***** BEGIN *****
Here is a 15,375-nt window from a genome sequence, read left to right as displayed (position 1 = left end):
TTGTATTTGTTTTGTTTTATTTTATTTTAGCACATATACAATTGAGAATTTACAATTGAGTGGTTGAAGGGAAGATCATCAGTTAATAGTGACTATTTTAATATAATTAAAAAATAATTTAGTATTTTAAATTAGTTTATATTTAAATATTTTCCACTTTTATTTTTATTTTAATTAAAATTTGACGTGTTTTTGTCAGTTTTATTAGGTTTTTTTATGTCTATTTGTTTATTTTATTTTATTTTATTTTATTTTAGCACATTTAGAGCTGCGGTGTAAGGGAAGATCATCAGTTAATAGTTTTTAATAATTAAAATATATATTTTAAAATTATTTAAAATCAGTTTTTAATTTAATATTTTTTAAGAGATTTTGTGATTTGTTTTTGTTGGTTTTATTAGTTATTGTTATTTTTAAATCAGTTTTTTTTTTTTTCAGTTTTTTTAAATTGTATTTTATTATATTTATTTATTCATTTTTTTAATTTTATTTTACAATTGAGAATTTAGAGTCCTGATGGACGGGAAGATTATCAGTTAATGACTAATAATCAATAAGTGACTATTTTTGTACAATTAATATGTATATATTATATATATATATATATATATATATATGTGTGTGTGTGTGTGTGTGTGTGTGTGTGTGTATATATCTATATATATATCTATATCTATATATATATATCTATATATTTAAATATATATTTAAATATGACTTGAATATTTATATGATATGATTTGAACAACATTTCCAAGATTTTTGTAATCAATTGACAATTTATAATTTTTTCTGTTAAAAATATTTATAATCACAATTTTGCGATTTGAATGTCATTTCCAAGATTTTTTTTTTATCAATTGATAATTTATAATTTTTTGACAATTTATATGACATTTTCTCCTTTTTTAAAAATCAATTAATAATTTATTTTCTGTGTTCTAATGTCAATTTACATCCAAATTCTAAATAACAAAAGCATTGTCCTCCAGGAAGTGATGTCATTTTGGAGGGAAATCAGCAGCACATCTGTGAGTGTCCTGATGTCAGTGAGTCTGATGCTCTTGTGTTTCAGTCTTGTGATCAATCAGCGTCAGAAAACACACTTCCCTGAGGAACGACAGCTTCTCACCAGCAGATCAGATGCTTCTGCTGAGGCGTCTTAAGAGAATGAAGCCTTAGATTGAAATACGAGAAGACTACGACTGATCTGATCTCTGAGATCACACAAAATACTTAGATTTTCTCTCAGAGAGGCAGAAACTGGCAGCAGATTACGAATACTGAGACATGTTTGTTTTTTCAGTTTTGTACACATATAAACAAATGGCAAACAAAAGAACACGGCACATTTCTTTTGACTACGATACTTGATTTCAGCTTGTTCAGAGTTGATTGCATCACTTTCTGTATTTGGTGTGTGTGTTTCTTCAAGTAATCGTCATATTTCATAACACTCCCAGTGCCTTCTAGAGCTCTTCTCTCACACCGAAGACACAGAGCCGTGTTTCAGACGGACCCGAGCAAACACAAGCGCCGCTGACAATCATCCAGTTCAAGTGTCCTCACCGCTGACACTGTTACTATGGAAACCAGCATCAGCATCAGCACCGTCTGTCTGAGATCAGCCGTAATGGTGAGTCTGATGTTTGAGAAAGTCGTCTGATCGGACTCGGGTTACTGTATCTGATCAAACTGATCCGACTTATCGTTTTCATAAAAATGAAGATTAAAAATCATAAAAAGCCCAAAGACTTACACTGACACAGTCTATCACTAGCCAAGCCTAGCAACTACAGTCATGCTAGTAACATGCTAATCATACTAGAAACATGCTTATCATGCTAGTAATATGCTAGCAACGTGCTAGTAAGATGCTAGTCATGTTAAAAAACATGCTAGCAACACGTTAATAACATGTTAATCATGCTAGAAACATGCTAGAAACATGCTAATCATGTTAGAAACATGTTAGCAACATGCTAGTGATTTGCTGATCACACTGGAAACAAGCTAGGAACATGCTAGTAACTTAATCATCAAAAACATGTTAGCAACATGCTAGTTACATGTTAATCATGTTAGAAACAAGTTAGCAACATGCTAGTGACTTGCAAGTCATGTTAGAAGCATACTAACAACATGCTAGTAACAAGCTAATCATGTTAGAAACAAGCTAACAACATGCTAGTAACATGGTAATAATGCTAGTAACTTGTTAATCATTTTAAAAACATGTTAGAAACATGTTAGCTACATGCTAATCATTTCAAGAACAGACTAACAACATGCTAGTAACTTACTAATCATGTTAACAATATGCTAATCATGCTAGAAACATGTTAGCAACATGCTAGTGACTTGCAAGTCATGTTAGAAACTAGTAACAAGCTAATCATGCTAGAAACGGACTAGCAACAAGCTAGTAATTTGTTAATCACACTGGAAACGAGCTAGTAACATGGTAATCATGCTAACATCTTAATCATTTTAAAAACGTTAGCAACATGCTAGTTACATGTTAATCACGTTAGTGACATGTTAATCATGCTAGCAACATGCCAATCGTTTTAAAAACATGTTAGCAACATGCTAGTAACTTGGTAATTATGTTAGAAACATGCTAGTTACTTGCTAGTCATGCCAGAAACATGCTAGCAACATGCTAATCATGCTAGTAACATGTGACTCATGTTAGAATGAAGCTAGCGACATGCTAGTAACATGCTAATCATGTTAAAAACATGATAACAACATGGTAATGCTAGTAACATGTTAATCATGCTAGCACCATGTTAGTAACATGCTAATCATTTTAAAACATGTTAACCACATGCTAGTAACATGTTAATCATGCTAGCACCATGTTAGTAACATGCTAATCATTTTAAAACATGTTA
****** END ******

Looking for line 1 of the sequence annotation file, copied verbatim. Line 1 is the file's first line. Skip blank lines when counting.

Here is a 15,375-nt window from a genome sequence, read left to right as displayed (position 1 = left end):